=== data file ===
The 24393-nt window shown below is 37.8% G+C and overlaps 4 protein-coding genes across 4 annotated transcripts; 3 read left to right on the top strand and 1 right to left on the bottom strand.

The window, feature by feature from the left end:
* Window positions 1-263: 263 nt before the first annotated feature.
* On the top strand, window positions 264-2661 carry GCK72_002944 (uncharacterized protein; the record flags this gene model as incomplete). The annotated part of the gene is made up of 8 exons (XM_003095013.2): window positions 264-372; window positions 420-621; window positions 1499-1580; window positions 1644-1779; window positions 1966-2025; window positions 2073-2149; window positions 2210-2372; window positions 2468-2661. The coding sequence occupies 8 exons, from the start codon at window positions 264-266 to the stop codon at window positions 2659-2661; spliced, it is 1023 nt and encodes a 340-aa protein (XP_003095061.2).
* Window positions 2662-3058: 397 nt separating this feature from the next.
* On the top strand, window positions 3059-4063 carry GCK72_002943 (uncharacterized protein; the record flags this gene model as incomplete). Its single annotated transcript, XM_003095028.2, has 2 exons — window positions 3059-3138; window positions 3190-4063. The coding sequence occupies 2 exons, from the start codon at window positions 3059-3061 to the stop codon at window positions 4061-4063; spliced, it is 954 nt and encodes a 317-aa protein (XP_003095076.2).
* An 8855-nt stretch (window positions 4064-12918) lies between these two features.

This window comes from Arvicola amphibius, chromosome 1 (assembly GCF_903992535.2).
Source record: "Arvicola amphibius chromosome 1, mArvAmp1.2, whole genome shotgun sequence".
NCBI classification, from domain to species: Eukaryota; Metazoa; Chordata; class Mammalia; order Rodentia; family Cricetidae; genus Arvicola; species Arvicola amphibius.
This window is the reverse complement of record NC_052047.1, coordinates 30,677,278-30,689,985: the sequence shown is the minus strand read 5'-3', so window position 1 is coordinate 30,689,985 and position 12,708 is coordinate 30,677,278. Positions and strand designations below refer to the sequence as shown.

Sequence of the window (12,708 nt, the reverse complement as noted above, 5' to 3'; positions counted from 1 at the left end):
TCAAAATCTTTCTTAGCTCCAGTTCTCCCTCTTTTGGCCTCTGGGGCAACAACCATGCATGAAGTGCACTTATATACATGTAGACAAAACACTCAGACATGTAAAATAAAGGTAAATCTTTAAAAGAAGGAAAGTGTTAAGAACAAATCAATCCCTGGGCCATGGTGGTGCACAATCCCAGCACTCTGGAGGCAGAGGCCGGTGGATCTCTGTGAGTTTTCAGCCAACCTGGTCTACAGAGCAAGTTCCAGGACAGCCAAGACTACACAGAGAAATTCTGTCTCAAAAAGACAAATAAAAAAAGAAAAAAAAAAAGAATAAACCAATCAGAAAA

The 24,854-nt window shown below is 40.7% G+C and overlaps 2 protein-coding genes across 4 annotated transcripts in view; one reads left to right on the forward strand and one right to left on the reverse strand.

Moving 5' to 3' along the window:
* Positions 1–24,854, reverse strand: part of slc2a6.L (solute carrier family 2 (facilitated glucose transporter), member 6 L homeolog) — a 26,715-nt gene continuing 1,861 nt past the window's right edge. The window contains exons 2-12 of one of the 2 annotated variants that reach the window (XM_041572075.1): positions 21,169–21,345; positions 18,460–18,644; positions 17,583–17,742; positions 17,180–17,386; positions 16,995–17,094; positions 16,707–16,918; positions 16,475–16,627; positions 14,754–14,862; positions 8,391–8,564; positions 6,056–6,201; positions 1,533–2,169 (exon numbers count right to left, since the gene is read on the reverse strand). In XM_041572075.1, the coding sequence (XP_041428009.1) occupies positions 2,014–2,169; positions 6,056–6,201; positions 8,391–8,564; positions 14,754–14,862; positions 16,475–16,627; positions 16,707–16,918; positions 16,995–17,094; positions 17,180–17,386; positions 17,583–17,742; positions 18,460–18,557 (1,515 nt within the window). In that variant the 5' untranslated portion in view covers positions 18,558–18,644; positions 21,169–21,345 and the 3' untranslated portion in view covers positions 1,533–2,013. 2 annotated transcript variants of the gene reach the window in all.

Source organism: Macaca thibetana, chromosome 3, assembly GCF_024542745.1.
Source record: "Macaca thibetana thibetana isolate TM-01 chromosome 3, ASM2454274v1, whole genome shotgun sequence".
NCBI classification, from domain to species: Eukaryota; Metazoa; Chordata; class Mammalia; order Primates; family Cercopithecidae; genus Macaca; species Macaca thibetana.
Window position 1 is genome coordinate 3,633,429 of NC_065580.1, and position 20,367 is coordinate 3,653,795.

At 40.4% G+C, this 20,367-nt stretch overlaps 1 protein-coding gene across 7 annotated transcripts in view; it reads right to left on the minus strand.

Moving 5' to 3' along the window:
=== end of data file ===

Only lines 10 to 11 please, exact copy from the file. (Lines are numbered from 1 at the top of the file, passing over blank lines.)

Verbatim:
NCBI classification, from domain to species: Eukaryota; Metazoa; Chordata; class Mammalia; order Rodentia; family Cricetidae; genus Arvicola; species Arvicola amphibius.
This window is the reverse complement of record NC_052047.1, coordinates 30,677,278-30,689,985: the sequence shown is the minus strand read 5'-3', so window position 1 is coordinate 30,689,985 and position 12,708 is coordinate 30,677,278. Positions and strand designations below refer to the sequence as shown.